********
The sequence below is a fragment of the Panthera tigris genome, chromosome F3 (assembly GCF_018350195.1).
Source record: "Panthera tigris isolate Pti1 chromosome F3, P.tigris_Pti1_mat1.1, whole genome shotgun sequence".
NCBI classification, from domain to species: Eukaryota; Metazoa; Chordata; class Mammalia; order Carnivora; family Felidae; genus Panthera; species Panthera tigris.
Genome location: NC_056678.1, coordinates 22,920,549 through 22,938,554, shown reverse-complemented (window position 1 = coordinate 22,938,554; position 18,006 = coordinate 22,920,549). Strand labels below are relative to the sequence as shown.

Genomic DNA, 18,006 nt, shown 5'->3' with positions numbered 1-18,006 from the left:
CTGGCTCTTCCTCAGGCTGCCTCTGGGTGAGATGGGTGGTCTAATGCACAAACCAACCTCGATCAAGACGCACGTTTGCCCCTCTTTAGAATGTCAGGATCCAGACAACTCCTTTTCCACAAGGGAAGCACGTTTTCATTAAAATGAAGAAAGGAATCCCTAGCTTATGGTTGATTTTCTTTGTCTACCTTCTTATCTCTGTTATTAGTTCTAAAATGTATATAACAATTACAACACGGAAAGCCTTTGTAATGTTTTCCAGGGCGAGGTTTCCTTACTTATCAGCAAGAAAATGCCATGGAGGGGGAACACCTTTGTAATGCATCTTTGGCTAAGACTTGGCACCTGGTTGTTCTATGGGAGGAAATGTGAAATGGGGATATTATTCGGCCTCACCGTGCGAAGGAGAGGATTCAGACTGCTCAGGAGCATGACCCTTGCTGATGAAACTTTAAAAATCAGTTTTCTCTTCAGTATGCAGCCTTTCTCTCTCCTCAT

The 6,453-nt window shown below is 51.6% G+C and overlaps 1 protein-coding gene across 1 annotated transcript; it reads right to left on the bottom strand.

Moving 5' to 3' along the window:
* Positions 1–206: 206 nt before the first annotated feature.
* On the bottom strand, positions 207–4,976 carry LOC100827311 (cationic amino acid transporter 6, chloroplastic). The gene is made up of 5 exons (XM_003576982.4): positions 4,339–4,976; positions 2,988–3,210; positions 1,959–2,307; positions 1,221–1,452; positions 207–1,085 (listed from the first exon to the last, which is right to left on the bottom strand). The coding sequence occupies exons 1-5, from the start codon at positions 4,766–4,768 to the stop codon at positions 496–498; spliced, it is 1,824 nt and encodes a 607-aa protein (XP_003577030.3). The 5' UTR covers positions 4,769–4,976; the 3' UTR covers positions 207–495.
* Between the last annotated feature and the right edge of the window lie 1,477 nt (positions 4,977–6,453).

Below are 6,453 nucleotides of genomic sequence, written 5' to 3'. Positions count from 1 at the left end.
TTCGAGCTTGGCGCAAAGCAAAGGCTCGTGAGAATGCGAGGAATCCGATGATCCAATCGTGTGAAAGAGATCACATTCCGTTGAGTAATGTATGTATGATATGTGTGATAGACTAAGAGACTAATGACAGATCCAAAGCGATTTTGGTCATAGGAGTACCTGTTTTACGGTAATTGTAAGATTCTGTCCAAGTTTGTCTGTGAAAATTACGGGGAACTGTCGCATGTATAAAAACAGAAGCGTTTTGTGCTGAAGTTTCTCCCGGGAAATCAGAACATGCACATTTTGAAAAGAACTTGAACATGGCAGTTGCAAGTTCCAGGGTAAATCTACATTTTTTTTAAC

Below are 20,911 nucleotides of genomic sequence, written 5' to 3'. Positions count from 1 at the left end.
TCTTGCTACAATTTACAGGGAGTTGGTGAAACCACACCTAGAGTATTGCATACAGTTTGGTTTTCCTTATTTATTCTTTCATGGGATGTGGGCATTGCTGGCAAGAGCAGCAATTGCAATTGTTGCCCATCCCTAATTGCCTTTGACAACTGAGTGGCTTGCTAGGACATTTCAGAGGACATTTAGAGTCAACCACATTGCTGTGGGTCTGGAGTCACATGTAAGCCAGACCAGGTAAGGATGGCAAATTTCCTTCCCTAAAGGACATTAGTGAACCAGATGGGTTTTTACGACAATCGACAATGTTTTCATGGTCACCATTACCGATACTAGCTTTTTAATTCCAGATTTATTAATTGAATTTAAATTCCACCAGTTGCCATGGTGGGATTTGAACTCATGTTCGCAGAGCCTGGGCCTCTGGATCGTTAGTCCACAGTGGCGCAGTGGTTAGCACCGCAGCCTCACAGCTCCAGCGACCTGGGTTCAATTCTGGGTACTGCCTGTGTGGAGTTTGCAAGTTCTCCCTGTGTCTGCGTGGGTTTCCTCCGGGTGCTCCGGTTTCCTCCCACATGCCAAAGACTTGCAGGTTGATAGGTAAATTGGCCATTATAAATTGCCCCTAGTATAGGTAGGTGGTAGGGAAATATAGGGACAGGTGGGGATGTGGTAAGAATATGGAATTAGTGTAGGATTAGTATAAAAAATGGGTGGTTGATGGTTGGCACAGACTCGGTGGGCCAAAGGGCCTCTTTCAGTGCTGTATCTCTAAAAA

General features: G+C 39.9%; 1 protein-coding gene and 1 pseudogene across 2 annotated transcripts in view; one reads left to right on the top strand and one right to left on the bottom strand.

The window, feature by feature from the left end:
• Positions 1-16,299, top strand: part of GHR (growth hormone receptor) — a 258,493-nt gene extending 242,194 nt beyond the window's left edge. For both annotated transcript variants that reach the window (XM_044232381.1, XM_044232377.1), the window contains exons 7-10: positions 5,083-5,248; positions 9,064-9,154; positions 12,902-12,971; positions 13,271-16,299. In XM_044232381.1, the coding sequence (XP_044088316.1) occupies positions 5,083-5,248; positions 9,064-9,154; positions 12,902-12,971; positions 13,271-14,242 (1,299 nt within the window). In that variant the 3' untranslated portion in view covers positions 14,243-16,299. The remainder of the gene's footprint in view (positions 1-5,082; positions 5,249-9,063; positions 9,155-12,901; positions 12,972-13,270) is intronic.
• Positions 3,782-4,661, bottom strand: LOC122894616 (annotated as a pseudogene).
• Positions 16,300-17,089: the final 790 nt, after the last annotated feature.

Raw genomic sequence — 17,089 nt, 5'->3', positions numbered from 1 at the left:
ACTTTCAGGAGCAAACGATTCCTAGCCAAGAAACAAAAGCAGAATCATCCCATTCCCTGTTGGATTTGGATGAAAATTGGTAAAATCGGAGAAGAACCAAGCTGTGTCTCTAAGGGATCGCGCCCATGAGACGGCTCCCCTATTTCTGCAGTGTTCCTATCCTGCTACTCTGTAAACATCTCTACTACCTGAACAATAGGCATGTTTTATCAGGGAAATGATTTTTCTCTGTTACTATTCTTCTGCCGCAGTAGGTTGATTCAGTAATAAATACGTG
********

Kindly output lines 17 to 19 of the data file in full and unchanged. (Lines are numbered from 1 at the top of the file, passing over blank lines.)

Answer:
The window, feature by feature from the left end:
• Positions 1-16,299, top strand: part of GHR (growth hormone receptor) — a 258,493-nt gene extending 242,194 nt beyond the window's left edge. For both annotated transcript variants that reach the window (XM_044232381.1, XM_044232377.1), the window contains exons 7-10: positions 5,083-5,248; positions 9,064-9,154; positions 12,902-12,971; positions 13,271-16,299. In XM_044232381.1, the coding sequence (XP_044088316.1) occupies positions 5,083-5,248; positions 9,064-9,154; positions 12,902-12,971; positions 13,271-14,242 (1,299 nt within the window). In that variant the 3' untranslated portion in view covers positions 14,243-16,299. The remainder of the gene's footprint in view (positions 1-5,082; positions 5,249-9,063; positions 9,155-12,901; positions 12,972-13,270) is intronic.
• Positions 3,782-4,661, bottom strand: LOC122894616 (annotated as a pseudogene).